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London’s startup scene is active, not passive. It’s full of busy people who are often working 20 hours a day, or balancing a full time job with a family with their dreams of breaking out on their own, or only out hunting for the next big thing in which to invest their time and money. So if you’re not contacting them, asking them questions, requesting a meetup, trying to rope them into what you’re doing, they’re certainly not going to email you. You may have been bosom buddies 2 months ago, but when the email chain ends abruptly, you can end up being lost in the inbox, and never hearing from them again – not even to check up on how you’re getting on with life, let alone a potential business.

Does that make you the ghoster or the ghostee?

Well, at the end of the day, London’s startup scene is self-serving. Everyone is out for themselves and what they can get – no one is an exception to this. From the above character reference, you might think that David was an exception to this. But even David wanted to be friends with those doing well – after all, he never introduced me to anyone who was struggling.

I vaguely remember having a conversation with him about how, after much disappointment, I would be pursuing academia for the time being. I still have my idea (to my knowledge, no one has come up with anything similar) and I believe that it’s entirely possible. But another thing that startups need is capital, of which I have none and no reliable sources.

And even if I did, maybe London’s startup scene just isn’t for me. Maybe none of them are. Maybe this active, ‘meet the right people say the right things’ approach just isn’t for me. Or maybe I’m just barking up the wrong career-tree altogether.

*             *            *           *            *            *

I’m one of those people who feels that unless they’re doing 1,349 things at once, they’re basically doing nothing. At the moment, for example, I am: writing my Master’s dissertation, working full time, preparing to apply for my PhD, organising and writing for a group blog, taking Igbo language classes, going [read:attempting to go] to the gym 3 days a week, writing a book, volunteering on the weekend, all whilst trying to maintain a loving, committed relationship and keep up to date with episodes of Containment. I’m not a quitter either – piano lessons and club swimming aside I don’t think I’ve quit anything except bad jobs, and all of those are a in case point for not pursuing things if they’re not making you happy.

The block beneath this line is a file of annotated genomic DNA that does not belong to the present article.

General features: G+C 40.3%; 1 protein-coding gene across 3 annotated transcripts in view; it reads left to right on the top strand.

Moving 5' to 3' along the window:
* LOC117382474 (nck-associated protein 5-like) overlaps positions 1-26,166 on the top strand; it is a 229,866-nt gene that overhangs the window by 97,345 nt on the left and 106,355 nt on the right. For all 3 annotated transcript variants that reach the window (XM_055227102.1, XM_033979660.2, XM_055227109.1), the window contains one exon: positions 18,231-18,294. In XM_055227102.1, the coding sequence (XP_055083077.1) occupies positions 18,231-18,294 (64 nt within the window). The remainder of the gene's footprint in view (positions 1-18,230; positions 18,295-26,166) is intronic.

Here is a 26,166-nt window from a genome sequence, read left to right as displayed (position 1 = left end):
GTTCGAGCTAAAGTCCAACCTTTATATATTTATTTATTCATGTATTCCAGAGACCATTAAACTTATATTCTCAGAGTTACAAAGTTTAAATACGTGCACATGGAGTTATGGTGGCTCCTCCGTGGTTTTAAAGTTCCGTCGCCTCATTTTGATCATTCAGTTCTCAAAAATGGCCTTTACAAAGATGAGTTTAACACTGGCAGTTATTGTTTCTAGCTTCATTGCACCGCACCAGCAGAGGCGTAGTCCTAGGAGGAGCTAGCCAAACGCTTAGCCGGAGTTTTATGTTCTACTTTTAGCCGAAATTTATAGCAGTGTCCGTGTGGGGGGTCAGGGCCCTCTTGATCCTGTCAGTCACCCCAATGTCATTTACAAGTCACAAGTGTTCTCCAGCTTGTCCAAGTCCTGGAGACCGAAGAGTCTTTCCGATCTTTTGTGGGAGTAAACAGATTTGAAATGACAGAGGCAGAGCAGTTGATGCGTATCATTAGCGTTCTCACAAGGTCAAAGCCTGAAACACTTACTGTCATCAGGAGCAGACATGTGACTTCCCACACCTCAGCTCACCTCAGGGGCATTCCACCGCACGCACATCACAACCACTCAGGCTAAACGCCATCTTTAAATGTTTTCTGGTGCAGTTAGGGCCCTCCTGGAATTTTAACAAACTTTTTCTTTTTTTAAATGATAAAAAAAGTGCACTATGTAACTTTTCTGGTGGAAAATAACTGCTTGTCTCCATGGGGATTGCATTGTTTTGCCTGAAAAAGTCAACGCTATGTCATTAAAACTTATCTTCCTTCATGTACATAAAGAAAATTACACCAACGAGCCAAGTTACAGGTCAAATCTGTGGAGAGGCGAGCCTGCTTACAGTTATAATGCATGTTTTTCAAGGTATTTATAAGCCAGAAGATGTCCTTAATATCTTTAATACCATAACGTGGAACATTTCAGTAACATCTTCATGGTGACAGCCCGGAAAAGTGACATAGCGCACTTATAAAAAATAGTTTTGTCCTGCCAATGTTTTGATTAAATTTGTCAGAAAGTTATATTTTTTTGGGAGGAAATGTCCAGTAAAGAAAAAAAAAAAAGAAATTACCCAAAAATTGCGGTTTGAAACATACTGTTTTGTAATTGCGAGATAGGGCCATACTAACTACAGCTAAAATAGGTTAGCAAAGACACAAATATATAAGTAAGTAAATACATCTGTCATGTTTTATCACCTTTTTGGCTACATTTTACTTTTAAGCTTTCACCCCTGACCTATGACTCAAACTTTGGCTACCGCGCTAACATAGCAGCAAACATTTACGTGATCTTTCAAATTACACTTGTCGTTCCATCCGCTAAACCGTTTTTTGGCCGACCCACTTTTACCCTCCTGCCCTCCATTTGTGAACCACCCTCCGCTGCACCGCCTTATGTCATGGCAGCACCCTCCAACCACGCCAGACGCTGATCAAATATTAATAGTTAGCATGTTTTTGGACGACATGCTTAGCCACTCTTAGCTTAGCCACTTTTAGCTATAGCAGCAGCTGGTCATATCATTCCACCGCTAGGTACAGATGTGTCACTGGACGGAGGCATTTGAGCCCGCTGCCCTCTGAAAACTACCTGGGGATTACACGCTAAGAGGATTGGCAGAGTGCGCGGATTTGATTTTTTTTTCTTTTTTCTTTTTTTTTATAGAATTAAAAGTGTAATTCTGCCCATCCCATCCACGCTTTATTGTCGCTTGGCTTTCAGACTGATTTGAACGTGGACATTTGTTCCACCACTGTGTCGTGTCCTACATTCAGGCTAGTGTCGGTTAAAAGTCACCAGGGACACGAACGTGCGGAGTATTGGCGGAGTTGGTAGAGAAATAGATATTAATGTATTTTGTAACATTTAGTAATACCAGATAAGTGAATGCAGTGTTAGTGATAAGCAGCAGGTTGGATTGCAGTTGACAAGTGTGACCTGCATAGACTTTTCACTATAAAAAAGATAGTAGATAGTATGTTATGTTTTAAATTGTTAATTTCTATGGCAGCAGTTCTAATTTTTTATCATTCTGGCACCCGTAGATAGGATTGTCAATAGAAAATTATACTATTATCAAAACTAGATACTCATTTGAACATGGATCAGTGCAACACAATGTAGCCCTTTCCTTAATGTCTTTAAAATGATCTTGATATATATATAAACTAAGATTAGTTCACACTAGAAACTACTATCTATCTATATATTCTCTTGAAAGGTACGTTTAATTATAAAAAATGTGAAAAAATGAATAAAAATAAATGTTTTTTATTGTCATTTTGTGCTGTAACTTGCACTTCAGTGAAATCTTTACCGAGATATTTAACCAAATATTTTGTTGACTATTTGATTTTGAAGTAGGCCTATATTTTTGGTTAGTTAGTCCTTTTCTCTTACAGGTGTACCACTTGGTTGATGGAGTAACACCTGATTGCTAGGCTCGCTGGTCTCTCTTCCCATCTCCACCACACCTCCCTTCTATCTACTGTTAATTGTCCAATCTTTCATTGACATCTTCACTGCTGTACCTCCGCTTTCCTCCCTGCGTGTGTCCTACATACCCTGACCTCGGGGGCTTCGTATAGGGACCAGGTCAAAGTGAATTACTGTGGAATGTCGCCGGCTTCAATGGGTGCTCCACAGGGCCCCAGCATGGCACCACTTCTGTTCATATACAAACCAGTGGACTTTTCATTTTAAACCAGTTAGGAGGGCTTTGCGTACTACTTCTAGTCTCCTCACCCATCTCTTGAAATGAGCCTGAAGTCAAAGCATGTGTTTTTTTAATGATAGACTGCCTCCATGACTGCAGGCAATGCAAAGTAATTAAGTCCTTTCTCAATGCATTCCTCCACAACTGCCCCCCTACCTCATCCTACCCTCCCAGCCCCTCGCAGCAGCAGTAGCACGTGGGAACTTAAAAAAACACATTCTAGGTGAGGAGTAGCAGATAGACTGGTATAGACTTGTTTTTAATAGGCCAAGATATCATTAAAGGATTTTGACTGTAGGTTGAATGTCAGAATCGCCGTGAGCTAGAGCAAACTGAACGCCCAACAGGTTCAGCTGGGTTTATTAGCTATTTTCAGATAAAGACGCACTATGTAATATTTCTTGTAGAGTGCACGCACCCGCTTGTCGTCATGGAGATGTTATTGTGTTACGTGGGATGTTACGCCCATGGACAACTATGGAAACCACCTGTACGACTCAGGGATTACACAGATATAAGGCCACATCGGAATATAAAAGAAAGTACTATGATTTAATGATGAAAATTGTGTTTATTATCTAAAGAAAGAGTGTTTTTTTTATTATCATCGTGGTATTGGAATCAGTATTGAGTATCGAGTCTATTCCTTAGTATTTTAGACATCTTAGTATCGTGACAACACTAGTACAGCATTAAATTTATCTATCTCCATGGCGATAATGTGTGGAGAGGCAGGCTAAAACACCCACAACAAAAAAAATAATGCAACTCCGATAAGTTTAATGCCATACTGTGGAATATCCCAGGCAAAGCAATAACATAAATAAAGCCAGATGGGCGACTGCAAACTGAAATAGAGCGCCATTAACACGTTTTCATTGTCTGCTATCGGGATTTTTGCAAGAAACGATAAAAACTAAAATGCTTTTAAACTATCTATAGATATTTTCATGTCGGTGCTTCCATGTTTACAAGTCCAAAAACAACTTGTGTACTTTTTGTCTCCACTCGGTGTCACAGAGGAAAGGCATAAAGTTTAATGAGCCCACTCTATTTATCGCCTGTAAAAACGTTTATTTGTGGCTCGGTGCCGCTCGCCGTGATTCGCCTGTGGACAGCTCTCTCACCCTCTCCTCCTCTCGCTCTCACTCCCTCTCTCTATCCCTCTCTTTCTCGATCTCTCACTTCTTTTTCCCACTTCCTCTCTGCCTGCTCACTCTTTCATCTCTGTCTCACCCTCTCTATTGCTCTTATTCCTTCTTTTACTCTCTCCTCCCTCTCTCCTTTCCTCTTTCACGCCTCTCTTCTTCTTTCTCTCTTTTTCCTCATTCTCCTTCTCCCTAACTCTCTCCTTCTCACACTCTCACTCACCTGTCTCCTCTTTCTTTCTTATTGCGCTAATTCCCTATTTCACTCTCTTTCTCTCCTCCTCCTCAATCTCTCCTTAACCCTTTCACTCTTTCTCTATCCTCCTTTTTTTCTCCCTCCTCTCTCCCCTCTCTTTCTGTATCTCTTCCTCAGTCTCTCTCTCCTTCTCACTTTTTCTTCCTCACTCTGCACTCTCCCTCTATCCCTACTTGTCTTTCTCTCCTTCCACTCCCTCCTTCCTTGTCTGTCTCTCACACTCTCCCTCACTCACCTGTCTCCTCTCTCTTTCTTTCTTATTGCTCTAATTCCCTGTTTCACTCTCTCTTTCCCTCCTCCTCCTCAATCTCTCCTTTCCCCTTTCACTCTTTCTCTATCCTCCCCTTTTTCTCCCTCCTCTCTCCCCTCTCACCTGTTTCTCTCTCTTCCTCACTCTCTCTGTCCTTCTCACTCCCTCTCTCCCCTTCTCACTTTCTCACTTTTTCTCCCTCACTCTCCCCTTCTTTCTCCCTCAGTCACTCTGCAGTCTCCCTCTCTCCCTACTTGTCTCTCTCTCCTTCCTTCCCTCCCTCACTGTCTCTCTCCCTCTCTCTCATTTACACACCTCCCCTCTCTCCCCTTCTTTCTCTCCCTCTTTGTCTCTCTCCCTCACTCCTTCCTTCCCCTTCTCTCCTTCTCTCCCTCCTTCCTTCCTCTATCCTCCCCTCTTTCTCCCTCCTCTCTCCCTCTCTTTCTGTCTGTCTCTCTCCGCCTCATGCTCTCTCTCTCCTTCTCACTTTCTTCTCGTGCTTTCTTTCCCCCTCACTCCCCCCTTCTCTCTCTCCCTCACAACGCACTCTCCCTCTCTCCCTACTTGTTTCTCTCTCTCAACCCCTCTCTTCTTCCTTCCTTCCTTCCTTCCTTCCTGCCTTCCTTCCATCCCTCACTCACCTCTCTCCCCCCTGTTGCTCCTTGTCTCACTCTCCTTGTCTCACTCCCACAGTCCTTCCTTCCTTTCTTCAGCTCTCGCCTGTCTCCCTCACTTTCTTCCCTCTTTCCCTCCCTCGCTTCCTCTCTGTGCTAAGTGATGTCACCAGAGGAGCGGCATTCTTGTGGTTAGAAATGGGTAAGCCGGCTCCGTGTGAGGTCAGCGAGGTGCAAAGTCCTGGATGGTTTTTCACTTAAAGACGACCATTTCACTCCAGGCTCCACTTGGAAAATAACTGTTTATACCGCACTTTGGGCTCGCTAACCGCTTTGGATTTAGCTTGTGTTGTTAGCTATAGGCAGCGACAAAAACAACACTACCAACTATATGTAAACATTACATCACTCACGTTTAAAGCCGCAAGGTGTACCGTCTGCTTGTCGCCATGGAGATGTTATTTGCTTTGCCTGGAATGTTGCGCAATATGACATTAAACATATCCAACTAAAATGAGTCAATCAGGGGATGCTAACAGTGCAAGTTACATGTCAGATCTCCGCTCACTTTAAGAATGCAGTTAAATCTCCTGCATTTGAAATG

If I look back on all I’ve accomplished, and all I’ve set myself up for in the future, I haven’t done badly at all. But it’s the niggling feeling that I’ve failed at something – or, worse, quit something – that still gets me. I’m not mad that my idea didn’t take off, I’m not angry that my family didn’t support me and just wanted me to get a regular-degular job and “maybe try again later”, but I am a bit bothered by the fact that I just gave up on something that people thought I could do – that I would do – without so much as a ‘thank you’ whatsapp to those who believed in me. I just ghosted.

This was all a while back now, but it’s hitting home again now that friends, former allies, and even my mum ask me, out of the blue, “what ever happened to your startup idea?” To friends and family, I reply “nothing, for now”. To former allies, I don’t reply at all. It wasn’t easy, delisting my company and closing all accounts before they even had all penny in them. But what’s worse – much worse – is the feeling that I’ve let people down. I’m just not used to it.

When you fail at something, it always feels as if there’s a door open somewhere that will allow you to try again, someday, somehow. But quitting seems more final, it’s your own personal choice for a start. You have to consciously make a decision that you’re not doing something anymore, and then decide how you’re going to go about informing people of this decision. In my mind, if you’re going to quit something, the best way would be to be honest with everyone who was invested or even remotely interested in your idea – even if it’s just a brief email or text. The worst thing to do would be to try and disappear without a trace. And that’s exactly what I did. It feels disgusting.

I like to be honest with myself, and reflect on different parts of my life with a fair but piercing gaze. I don’t think my startup will ever happen. I’m not sure I was ever passionate enough about it. I don’t have the skills for it and, again, I don’t think I have the right level of passion to go out and get them. I think this idea also required too much from others. Not only am I an introvert, I don’t have any money or experience to persuade people to work with me. I certainly couldn’t charm them into it.

Maybe I’ll have another idea one day that won’t require so much from me financially or personality-wise. I still have plenty ideas I want to put into practice, and I think they’re all possible. They just require time, patience, and hard work. And next time I won’t shout about it before it goes anywhere again. If only to avoid ghosting on the people who were listening.


8 thoughts on “I ghosted on my startup – and everyone else who believed in me

  1. It looks like a well written diary and so captivating. Cut yourself some slack, you are a wonderful, accomplished young girl. I know that you expect more from yourself, in fact I assume, your high expectations made you go so far, but you need to breathe as well. I know this, because through your lines, I found myself. 🙂

    Liked by 1 person

    1. Thank you so much for your kind words Kristina and thank you for following! Lots of my friends and family have also told me to cut myself some slack too! haha

      I like your blog, it’s very open, I especially like the philosophy posts. Will keep reading! x

      Liked by 1 person